A Russian Summer

by James Keogh


Princess Anoushka sent me a note, carried by the wretched Bogdan who smirked as he handed it to me in the garden. He gave me the impression he had read the contents, but that was not possible, it was sealed with wax. Still her servant seemed to be everywhere and no doubt even if he had not read the contents he knew the princess's intentions. It was I thought an odd thing to do, sending me a note which was in fact an invitation or perhaps better described as a command. It was anyway, how I found myself that evening at the Gabrelyanovs in the company of the Princess and her three hussars.

My heart lifted at the sight of Konstantin, but I told myself I should not swoon like a love sick schoolboy, so I did not immediately rush to engage him in conversation, nor to be at his side. He in turn eyed me with a sort of curiosity which I at once found intriguing and disconcerting. The Princess was in a joyous and exuberant mood, giving great praise to a poem which Radomir had written. She launched herself into a discourse about poetry which I had trouble understanding. It appeared to me she was concerned about the interpretation of the lines Radomir had written.

"If I were a poet," she explained, " I would choose to write about nymphs, I would praise their divine beauty and loving nature. Besides, are not such goddesses well disposed to men?"

"Yes, yes indeed," Radomir replied. "But my lines are also in praise of love."

She raised her arms and danced around the room.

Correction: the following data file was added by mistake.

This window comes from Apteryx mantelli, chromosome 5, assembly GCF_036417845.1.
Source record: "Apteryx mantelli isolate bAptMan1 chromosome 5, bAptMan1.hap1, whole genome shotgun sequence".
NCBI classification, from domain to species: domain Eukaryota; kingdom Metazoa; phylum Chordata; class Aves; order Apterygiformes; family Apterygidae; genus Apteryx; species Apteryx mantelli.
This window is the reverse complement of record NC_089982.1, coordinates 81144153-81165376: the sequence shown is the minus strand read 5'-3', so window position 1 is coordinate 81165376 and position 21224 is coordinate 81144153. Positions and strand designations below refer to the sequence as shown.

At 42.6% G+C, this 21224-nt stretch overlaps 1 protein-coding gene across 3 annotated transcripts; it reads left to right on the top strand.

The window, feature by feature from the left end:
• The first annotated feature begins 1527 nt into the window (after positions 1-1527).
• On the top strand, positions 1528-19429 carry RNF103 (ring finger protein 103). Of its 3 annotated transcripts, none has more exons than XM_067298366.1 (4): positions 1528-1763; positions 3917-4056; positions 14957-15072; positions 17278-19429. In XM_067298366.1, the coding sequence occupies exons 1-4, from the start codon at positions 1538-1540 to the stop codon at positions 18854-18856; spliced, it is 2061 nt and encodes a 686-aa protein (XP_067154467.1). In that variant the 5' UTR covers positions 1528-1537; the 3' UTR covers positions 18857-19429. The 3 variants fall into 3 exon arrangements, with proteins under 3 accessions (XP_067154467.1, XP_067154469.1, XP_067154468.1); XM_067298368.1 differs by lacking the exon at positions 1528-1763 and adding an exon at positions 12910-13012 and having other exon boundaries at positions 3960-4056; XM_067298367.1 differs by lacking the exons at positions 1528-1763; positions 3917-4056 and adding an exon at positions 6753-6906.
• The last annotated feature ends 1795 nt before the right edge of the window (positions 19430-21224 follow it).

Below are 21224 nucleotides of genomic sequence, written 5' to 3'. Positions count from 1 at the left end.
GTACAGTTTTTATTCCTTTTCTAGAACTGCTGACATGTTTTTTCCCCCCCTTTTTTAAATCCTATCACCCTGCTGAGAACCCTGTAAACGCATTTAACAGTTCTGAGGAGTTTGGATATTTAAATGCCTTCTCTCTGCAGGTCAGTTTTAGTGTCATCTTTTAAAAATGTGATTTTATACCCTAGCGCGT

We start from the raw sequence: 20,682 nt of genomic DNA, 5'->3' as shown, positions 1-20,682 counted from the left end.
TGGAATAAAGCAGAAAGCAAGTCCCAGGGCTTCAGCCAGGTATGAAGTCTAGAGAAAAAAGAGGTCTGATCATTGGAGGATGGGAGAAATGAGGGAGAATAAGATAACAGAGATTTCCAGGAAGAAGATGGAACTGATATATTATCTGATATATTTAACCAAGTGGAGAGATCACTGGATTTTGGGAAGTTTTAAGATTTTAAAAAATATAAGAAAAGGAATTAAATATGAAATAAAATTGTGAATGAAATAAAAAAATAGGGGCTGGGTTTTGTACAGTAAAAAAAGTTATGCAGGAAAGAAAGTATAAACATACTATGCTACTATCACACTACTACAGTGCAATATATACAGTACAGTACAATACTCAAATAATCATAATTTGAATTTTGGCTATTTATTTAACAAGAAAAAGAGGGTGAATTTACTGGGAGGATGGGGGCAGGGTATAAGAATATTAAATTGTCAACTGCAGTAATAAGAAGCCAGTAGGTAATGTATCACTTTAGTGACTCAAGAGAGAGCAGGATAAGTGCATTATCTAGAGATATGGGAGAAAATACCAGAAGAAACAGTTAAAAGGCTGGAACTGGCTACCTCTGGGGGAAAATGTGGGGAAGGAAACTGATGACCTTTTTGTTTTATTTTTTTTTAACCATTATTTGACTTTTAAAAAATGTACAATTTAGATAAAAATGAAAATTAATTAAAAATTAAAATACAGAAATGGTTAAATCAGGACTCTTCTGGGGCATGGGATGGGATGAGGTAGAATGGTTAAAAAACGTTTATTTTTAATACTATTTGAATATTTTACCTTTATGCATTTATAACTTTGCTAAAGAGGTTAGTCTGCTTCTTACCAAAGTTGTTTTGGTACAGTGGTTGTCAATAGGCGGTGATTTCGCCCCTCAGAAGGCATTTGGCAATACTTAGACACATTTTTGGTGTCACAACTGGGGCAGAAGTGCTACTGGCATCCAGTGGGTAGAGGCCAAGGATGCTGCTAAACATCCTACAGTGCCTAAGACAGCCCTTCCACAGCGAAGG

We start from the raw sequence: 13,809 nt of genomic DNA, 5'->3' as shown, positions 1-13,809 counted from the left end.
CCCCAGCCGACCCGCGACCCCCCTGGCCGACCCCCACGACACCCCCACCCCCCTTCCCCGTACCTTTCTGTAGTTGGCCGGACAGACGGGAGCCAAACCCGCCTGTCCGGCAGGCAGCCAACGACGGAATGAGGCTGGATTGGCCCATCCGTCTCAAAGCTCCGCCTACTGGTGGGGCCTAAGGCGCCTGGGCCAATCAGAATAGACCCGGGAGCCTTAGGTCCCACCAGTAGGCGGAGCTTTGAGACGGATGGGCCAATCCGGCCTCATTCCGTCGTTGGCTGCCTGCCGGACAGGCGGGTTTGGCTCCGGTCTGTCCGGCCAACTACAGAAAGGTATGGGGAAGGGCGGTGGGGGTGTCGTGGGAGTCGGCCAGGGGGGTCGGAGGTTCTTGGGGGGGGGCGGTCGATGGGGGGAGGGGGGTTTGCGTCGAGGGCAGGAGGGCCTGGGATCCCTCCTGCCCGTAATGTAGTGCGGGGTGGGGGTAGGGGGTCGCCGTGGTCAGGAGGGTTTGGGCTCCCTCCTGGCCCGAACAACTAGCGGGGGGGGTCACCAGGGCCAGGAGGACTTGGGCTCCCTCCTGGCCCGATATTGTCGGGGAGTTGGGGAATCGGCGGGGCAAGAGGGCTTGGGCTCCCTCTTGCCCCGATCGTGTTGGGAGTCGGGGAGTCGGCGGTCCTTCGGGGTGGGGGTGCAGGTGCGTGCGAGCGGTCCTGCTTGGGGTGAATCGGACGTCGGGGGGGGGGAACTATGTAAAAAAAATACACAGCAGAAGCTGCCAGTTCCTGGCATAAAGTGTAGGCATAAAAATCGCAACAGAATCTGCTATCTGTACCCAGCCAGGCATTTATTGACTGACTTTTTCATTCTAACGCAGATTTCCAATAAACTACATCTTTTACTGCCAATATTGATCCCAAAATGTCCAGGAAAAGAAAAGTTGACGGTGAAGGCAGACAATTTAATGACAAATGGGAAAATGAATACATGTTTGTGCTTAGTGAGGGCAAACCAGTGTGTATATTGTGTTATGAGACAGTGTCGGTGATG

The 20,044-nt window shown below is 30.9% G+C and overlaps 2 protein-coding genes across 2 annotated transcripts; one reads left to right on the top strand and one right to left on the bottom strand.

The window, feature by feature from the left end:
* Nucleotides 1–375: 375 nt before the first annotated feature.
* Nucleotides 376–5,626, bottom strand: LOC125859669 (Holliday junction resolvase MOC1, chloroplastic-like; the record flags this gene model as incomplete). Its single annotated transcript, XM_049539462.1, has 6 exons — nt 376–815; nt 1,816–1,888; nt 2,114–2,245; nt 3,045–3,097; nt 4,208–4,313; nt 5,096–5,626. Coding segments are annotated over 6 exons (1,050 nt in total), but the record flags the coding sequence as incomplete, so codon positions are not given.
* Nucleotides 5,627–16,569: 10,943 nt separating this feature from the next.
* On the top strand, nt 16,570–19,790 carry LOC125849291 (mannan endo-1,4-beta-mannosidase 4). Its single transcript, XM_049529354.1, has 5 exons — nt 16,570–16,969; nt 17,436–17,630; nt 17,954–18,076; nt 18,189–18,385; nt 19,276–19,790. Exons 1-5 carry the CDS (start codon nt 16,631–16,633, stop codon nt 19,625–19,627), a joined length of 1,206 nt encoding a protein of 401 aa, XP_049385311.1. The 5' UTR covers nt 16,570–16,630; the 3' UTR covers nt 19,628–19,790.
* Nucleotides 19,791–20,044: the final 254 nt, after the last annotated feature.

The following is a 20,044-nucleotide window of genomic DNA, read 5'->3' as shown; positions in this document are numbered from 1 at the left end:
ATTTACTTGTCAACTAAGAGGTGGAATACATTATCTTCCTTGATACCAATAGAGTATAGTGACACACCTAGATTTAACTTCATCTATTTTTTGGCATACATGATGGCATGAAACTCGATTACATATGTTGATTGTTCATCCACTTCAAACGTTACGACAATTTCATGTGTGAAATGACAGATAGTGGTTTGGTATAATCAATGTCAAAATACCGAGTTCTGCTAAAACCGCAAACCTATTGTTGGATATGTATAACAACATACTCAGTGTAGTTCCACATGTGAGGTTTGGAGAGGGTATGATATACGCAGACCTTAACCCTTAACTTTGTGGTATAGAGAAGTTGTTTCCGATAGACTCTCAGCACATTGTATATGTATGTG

"Ah yes, but what love had you in mind?" She reached out and tapped a finger on his forehead.

"She means," Konstantin said, "your poem is too much like Byron."

"Too much like Byron?" Radomir mopped his brow theatrically. "What praise!"

Konstantin laughed.

"I would describe young girls at night, by a river, on which the moonlight was reflected. There would be dancing and singing and much noise." The Princess threw her head back and let fall her long hair, waving it about and dancing around the room again.

"Your nymphs are wonderful," Vyacheslav praised, "my companion thinks more of satyrs; lovers of wine, music, and dancing... and women, of course!"

"Those satyrs were companions of Dionysus and you know he was raised a girl by Zeus to hide him from the wrath of Hera," Konstantin said.

He looked directly at me and his eyes seemed to penetrate right to my soul.

Princess Anoushka continued to embroider her description of nymphs on the banks of the river, wafted away in a cloudy fog like a dream that fades before you might grasp it.

We had all by this time drank a little, and I myself, not at all accustomed to anything more than a glass of wine, was rather askew. My befuddled brain was finding it difficult to discern a straight line of thought in the conversation. It was as if I had been magicked into a supernatural world where everything spoken had several different senses to its meaning.

Suddenly, Vyacheslav cried out, "She is in love!" and clapped his hands.

Then Radomir clamped an arm over Konstantin's shoulders, "And so is he!"

It was at this point Princess Anoushka declared she was suffering great fatigue and would have to retire. She left us alone in the room until Bogdan appeared to show us out.

I went home, playing in my mind those words, 'She is in love, and so is he... but with whom?'

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